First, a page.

Horror: A study on Cliver Barker part 9, Hell's Event

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Summary: Hell's Event is story 8 in the Books of Blood. This is a fun story to read; it is about a race that is held every 100 years in London. The world's top athletes come to participate in what they believe is a charity event, but in secret, the event is to decide rather or not Hell shall get to rule London for 100 years, or if the country will remain a democracy. The story's hero is Joel Jones who is running the race to defeat one of his rivals. Half-way through the race, he comes to realize the true importance of the race and does his best to win. Realizing that he can't win, he does the unthinkable; he trips Hell's runner and wrestles it to the ground so some other runner can win first place and prevent Hell from taking over. In the end Jones is killed, but Hell is stopped from taking over London.

Note: Today I want to focus on Allusions. For anyone reading this who does not know what an Allusion is, an Allusion is where a writer subtly references another writer's work. 'Hell's events' makes a number of Allusions to the Divine Comedy, which is in itself an allusion to allusions -let me explain. The Divine Comedy is famous for the ungodly amount of allusions placed into it; seriously, every page is full of philosophical, biblical, historical, and Greek references. I believe Clive Barker made a stylistic choice to stuff as many Allusions about The Divine Comedy in Hell's Event in order to match part of the writing style The Divine Comedy is written in. I am not going to list every Allusion I found, but I am going to go through a hand full of ones that I thought were really cool concepts, but before that, a very special note to anyone reading this.

-If you are writing horror, and you've not read The Divine Comedy, put your work on hold, go to the library, and read that book; not just inferno, but the whole damn thing. There is no Famous Horror writer alive that has not read that book.-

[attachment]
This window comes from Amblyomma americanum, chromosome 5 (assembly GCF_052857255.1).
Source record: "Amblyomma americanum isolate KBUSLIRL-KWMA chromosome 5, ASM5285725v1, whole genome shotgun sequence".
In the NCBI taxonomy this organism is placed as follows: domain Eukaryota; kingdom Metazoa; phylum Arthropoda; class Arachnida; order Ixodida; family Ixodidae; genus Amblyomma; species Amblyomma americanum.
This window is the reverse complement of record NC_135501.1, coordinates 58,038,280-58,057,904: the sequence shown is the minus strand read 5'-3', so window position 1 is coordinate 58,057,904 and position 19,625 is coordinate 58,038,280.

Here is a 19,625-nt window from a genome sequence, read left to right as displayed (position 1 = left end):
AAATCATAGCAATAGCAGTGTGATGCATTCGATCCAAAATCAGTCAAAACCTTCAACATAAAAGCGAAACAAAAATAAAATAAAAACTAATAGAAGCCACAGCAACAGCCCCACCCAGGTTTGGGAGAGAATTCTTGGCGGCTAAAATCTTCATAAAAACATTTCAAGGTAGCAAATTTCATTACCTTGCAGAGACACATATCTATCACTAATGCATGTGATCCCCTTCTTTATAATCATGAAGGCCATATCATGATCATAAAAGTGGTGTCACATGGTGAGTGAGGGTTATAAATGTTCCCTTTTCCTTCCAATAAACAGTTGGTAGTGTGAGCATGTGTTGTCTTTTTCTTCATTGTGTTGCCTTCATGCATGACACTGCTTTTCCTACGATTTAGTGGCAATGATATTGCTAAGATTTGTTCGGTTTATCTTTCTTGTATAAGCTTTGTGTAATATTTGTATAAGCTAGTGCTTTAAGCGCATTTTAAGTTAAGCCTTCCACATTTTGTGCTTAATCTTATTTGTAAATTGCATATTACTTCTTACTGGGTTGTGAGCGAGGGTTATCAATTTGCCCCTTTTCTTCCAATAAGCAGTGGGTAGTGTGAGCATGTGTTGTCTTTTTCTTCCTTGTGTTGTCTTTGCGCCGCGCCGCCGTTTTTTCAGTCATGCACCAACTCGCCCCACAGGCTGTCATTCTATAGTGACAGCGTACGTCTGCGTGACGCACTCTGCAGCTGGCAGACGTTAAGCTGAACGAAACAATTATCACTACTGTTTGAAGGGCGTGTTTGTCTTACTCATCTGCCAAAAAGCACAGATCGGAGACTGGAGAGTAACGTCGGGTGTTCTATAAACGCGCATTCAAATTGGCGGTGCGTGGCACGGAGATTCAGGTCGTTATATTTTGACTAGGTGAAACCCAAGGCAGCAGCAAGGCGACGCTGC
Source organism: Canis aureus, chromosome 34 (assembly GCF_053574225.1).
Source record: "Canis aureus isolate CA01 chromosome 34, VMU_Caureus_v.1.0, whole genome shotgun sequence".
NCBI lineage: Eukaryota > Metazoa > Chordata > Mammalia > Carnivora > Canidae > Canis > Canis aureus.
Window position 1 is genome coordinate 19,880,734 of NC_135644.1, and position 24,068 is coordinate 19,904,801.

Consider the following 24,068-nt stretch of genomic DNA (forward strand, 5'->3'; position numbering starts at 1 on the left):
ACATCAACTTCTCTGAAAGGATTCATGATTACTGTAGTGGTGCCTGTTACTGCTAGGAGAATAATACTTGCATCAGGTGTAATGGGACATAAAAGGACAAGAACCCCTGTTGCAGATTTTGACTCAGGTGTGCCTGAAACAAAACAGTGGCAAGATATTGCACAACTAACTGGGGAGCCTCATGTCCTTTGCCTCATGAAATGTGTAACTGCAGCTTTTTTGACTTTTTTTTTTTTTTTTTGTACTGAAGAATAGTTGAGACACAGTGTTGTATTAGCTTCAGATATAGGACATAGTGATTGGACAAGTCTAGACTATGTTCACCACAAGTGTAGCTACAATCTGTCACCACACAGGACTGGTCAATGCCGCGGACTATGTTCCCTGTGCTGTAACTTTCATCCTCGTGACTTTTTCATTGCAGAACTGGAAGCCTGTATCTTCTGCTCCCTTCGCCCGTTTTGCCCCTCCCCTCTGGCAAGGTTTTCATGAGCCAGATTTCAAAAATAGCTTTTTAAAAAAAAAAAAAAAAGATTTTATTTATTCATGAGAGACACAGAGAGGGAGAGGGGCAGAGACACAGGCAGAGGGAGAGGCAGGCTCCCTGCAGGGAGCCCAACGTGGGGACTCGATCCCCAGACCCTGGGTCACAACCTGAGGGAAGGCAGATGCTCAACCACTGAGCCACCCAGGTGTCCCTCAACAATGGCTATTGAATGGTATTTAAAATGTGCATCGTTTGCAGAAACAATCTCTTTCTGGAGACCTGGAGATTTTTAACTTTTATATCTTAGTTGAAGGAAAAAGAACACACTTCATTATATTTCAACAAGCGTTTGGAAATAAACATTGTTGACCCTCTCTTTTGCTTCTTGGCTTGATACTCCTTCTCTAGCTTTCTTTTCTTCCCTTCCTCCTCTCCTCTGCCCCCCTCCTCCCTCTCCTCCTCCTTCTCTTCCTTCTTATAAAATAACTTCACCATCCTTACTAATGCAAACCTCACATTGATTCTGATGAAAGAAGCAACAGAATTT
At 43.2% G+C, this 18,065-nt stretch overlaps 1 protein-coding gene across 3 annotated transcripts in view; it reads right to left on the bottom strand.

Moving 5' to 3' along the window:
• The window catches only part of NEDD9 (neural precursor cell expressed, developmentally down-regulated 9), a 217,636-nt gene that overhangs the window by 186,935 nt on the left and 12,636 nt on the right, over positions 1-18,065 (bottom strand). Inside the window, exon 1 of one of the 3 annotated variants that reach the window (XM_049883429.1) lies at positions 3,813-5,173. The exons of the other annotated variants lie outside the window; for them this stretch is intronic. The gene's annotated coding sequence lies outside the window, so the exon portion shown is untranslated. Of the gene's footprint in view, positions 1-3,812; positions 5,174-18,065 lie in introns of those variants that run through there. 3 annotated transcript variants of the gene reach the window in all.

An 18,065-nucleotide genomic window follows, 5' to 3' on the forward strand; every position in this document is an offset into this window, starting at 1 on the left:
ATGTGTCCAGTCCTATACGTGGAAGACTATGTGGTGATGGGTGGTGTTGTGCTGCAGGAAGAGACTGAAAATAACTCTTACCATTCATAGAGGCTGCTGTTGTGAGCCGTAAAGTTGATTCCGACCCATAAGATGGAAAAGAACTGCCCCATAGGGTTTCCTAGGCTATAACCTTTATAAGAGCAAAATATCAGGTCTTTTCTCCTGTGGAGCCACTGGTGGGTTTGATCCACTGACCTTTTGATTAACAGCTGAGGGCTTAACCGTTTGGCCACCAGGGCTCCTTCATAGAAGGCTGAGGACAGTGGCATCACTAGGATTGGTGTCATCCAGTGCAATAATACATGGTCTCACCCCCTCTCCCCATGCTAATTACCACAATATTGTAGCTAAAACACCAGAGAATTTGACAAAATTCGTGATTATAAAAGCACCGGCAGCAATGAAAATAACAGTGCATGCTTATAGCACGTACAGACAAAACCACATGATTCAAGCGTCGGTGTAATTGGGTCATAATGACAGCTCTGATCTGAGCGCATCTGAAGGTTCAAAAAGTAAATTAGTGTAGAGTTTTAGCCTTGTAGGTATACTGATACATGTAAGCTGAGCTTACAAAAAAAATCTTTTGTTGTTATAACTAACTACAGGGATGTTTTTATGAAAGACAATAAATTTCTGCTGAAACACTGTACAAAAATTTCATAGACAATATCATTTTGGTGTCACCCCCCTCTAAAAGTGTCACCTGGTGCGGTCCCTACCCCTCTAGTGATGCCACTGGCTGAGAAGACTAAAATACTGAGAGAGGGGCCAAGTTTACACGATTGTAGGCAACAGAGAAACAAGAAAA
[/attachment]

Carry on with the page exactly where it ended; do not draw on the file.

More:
The first Allusion to the Divine Comedy is from the opening line in the book.

"Hell came up to the streets and squares of Long that September, icy from the depths of the Ninth Circle..." (Page 204)

Icy from the depths of the ninth circle is the first allusion. In the Divine Comedy, the ninth circle of hell is a frozen lake made up of Satan's tears and the lowest pit a soul can be sent to; this is the place where traitors go.

There is a second reference to the ninth circle when we meet the main villain Burgess, A politician that has fixed the race so that Hell will win. We meet him in a frozen room, this both A staging scene and an allusion. Hell has so many layers that Burgess could have been standing in a room of fire, or shit, or hail, but instead, he is found taking to a devil in a frozen room. The reason for this is that Burgress has betrayed mankind, so the punishment he will know in Hell is being frozen into the lake. When he meet Burgess it must be in a frozen room; the hellish environment must match his sin (treachery.)

The third allusion I want to focus on is on Hell's runner himself. Hell has two runners during the race, one to win the race, and one to kill the other runners. This will take a bit to explain, but this is a really cool allusion (in fact it is so well-thought out that it is brilliant). For the demon to kill the other runners, they have to look at him. This is a reference to Lot's wife; when see look back at Sodom and Gomorrah she was killed and turned into a pillar of salt. In the Divine Comedy, Sinners of Violence against God must forever run in the fire and Ash landscapes of Sodom and Gomorrah. In other words, the fact that Hell's runner has the powers to kill those who look at them is an Allusion to the Seventh Level of Hell. (Pretty cool stuff, yeah?)

The 4th Allusion I want to make note of is at the end of the story.

"The corridor divided. Burgess took the left-hand fork." (Page 227)

After losing the race, Burgess worries that Hell will be angry for being defeated again. Burgess tries to escape his fate but comes to a fork and goes left. This is an Allusion to the Pythagorean choice that Dante has to make in the Divine Comedy. The Pythagorean choice is that in a fork, the left leads to sin and damnation and the right leads to Forgiveness and Bliss.

The last thing I wanted to make note of is a conversation between two reporters are having on the race. The words that Clive has them speak fits the tone of the book so well; I couldn't stop laughing.

"-Well, we're now in the closing stages of what really has been one hell of a race, eh, Jim?
"Oh yes, it's really been a revelation, hasn't it?" (Page 220)


In conclusion, I believe this short story really shows the power of being well-read in literature. It is a power that Clive Barker uses to astounding effects in this story. Allusions are a fun thing to use in writing, but you must remember that they have to serve the story, and not be used as just cool decorations. On a personal level, when I read a story, I always take a few notes from that story to be used as Allusions should ever the need arise. It is a good practice to get into.


Special announcement: The next story, Jacqueline Ess, is my favorite story from Books of Blood. I will be doing a very in-depth look at that one due to my love for it.

If you have any thoughts or questions, please leave a comment!

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